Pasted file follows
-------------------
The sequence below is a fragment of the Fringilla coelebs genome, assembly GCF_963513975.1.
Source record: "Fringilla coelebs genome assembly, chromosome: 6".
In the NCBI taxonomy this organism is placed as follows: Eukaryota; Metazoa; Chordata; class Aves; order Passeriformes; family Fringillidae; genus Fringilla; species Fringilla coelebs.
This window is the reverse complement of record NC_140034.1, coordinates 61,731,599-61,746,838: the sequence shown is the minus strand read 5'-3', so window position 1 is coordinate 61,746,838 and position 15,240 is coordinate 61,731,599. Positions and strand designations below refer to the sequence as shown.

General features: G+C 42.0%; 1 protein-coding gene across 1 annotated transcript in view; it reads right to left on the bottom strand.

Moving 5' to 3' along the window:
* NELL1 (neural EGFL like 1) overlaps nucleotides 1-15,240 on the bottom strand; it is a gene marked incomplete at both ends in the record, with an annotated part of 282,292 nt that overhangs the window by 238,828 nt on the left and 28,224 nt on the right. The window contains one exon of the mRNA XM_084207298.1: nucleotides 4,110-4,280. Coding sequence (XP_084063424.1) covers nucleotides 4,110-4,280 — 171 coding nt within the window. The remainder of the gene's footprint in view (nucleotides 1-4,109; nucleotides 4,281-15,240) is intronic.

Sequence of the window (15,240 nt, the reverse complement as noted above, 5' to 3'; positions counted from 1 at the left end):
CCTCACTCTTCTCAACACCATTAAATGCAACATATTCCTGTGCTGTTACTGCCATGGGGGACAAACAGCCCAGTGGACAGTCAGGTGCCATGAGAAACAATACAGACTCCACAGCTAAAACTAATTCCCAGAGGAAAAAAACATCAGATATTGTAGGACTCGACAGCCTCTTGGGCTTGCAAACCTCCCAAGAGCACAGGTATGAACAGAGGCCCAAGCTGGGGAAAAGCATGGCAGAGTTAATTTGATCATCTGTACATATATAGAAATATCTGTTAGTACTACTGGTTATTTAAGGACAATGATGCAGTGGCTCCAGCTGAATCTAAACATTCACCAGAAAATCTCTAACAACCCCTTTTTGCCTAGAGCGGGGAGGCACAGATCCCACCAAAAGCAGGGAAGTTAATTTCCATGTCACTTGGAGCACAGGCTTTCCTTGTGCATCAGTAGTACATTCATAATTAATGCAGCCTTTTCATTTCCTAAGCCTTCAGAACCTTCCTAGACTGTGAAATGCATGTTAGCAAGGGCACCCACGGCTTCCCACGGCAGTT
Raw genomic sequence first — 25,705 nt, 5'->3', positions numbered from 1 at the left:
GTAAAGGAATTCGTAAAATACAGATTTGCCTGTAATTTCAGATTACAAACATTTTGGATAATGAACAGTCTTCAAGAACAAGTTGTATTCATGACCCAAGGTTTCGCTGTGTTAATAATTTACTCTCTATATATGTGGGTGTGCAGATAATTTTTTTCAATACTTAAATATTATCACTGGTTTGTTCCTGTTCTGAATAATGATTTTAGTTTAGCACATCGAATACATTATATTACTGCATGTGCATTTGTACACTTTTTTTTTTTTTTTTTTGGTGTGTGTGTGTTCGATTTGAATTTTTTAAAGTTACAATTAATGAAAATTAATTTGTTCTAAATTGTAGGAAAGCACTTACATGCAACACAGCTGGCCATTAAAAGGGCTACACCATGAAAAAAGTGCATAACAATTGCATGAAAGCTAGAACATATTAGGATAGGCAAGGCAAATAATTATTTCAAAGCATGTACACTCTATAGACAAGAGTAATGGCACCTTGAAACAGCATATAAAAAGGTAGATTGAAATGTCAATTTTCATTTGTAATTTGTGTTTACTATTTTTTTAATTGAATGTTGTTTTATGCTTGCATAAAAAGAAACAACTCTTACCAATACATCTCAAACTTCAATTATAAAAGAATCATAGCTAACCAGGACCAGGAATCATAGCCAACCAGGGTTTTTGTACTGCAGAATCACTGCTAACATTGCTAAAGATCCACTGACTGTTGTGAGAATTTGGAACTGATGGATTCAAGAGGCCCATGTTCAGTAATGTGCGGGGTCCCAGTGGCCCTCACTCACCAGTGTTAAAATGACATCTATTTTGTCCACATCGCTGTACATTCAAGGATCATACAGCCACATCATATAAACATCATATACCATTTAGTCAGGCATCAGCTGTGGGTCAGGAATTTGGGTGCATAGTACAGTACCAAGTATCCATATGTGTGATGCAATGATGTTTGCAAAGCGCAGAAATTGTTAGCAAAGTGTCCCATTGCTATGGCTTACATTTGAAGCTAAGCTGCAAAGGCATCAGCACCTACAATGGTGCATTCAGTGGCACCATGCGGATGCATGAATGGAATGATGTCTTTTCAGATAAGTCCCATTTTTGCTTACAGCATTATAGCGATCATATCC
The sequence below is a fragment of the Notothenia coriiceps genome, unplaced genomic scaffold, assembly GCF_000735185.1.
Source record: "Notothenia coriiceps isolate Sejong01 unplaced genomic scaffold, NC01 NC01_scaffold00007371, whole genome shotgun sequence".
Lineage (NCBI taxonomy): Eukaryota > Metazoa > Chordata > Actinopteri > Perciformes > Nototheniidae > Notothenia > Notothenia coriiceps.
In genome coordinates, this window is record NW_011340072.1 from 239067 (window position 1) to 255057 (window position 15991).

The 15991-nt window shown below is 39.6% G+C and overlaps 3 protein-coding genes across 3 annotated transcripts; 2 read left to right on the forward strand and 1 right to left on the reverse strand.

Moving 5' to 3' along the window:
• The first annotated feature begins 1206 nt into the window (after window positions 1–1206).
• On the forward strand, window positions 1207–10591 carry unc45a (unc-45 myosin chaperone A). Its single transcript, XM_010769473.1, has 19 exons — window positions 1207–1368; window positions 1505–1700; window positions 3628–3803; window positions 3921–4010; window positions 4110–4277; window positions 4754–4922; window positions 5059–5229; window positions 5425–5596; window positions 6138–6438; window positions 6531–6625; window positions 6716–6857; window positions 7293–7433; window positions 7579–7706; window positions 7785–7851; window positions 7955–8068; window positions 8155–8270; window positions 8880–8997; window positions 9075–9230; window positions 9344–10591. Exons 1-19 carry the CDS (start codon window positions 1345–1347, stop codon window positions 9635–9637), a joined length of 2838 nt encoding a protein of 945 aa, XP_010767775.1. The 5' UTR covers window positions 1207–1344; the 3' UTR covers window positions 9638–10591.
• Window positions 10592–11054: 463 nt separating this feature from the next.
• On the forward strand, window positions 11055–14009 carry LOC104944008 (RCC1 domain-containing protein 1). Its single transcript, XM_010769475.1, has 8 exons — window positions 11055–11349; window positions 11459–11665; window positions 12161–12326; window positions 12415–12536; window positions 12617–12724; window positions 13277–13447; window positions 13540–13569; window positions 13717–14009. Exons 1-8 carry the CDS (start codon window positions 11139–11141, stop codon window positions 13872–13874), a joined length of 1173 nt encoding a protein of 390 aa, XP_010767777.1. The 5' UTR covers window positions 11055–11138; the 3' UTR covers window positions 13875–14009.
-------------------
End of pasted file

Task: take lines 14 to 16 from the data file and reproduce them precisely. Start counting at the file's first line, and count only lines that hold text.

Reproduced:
Lineage (NCBI taxonomy): Eukaryota > Metazoa > Chordata > Actinopteri > Perciformes > Nototheniidae > Notothenia > Notothenia coriiceps.
In genome coordinates, this window is record NW_011340072.1 from 239067 (window position 1) to 255057 (window position 15991).

The 15991-nt window shown below is 39.6% G+C and overlaps 3 protein-coding genes across 3 annotated transcripts; 2 read left to right on the forward strand and 1 right to left on the reverse strand.